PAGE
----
US 6955691 B2
An expandable interfusion cage comprising a cage body and a spacer. The cage body includes a seat part which is pierced by an orifice and a branch part which defines therein an inside space and has a plurality of elongate branches integrally formed at their proximal ends with the seat part. An opening is defined between two adjoining branches to communicate with the inside space. The spacer is movably assembled in the inside space of the cage body to expand the cage body radially outward. Inward projections are formed at distal ends, respectively, of the branches to project radially inward toward an axis of the cage body. The inside space of the cage body has substantially a circular or polygonal sectional shape. The spacer is engaged with the inward projections of the branches while expanding the cage body.
1. An expandable interfusion cage, comprising a cage body including a seat part provided with an orifice and a branch part defining an inside space and having a plurality of elongate branches formed at their proximal ends integrally with said seat part, with each two of said adjoining branches defining therebetween an opening which communicates with said inside space, said branch part having a guiding slit communicating with said opening and defined between each two of said adjoining branches when viewed on distal end surfaces of said branches, so that four said guiding slits are formed and cooperate to create a cross-shaped space; and a spacer movably arranged in said inside space of said cage body and having a substantially cylindrical spacer body with a head portion which is formed as a cross-shaped protrusion biasing said branches radially outwardly, and a base portion formed as a disc with a diameter larger than a diameter of said head portion and having a pair of guide pieces oppositely formed at both sides of said disc and engaging in said guiding slits.
2. An expandable interfusion cage as defined in
1. Field of the Invention
The present invention relates, in general, to an artificial interfusion implant installed in an intervertebral space created from the removal of a damaged spinal disk, and more particularly, to an expandable interfusion cage, expandable to increase in diameter.
2. Description of the Prior Art
In order to stabilize, for extended periods, fractures of a damaged spinal disk in humans, a fusion can be implemented, in which at least two bones of the spinal column are connected with each other by a bony bridge. In implementing interbody fusion as well known to those skilled in the art, so as to restore a normal spatial relationship, a spinal disk is partially cut, and a bone segment is positioned between adjacent vertebrae in a space already occupied by a disk material, to provide immediate stability through mechanical support. Also, by subsequent permanent cross-conjugation of vertebral bones, long-term stability is provided.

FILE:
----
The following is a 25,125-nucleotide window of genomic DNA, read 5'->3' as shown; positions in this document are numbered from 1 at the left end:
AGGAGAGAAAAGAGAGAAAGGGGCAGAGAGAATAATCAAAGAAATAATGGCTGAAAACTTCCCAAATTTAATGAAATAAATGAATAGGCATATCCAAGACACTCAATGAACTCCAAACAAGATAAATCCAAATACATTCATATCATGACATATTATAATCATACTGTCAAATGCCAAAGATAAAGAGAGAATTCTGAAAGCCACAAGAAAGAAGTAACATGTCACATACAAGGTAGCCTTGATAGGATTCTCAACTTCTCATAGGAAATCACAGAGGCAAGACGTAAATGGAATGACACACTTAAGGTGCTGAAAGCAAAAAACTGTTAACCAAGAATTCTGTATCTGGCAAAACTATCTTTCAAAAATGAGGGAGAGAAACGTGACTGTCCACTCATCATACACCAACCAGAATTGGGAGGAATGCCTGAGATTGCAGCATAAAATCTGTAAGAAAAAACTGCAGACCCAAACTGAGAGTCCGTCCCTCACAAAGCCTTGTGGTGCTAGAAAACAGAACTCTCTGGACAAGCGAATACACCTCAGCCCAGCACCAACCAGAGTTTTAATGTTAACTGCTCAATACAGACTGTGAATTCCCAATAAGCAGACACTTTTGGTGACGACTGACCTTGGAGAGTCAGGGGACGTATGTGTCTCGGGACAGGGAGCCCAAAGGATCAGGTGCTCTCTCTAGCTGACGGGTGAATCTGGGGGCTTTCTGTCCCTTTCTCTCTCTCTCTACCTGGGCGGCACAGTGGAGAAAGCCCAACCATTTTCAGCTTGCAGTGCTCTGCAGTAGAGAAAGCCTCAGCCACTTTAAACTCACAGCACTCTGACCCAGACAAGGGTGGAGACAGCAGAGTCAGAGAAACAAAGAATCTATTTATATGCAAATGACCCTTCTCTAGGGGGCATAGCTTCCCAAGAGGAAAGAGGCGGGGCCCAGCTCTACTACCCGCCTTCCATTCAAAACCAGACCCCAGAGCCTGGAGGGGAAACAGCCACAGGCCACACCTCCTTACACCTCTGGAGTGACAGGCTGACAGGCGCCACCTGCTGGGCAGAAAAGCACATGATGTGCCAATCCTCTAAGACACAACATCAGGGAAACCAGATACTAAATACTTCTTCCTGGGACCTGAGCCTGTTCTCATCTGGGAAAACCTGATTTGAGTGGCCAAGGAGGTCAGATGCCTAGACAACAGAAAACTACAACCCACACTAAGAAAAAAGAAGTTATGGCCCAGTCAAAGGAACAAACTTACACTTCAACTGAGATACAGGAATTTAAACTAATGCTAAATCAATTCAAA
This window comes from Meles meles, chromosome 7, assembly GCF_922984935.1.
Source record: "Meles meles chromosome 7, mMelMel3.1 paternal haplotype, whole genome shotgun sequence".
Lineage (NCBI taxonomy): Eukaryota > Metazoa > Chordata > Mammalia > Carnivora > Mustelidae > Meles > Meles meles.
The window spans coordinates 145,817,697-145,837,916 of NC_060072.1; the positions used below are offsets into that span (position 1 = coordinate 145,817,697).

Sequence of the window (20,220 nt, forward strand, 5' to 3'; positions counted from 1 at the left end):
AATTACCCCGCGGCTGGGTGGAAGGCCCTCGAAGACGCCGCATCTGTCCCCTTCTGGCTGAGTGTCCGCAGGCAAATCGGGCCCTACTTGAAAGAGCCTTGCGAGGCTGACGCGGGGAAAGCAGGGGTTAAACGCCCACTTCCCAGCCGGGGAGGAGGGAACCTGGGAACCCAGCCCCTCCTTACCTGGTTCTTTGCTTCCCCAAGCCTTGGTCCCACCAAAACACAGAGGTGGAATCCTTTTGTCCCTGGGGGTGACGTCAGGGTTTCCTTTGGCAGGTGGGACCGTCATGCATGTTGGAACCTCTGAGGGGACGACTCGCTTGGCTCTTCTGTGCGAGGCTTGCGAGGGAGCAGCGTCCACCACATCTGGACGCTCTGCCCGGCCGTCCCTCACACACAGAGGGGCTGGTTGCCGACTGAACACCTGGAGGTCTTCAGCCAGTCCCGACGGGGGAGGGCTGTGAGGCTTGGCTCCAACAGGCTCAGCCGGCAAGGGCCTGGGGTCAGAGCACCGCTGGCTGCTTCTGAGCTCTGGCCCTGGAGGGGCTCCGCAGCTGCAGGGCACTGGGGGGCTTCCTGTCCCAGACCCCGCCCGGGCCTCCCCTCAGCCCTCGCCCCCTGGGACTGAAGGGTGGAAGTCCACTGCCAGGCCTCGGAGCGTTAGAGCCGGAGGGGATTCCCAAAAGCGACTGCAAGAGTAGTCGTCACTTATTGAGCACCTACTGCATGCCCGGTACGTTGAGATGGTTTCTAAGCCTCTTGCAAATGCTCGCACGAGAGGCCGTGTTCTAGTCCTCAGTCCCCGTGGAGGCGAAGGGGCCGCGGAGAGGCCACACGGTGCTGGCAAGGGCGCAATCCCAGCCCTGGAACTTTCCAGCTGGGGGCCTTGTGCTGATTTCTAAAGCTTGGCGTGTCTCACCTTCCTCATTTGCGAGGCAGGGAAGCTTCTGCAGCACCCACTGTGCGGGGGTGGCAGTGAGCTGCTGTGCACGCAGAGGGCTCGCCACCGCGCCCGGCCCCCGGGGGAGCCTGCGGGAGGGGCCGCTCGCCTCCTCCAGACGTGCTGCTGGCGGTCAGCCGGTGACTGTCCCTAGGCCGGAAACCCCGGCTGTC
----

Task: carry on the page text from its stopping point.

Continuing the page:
The main application of the invention is to provide implants designed to be slid or inserted from a posterior direction between the confronting faces of two consecutive vertebrae in order to maintain a predetermined distance between them and to restore stability to the spinal column, e.g. after a failure of the corresponding joint, by fixing the two vertebrae together.
Several techniques are known at present for restoring a normal lumbar lordosis in this way, by implanting either a graft which in time fuses the vertebrae together, or a prosthesis which fixes them together immediately, while maintaining the possibility of achieving a fusion between the vertebrae in times.
In the second above-mentioned technique, use is made mainly of implants, also known as “cages”, some of which are hollow, rigid, and contain only one piece, with inside/outside intercommunication slots for receiving a bone graft which, via said slots, subsequently fuses with the adjacent vertebrae on either side. In this field, reference can be made to International Patent Publication No. WO 96/08205 published on Mar. 21, 1996 for an “Intervertebral fusion cage of conical shape”, and European Patent Publication No. EP 637 440 published on Feb. 8, 1995 for an “Intersomatic implant for the spinal column”. Nevertheless, cages of those types are of outside dimensions that are given and fixed, whereas the distances between pairs of vertebrae are not constant. In addition, the inclinations of the facing vertebral faces to which a given angular position is to be imparted do not enable rigid cages to be used from a posterior direction. That is, they can be inserted only from an anterior direction.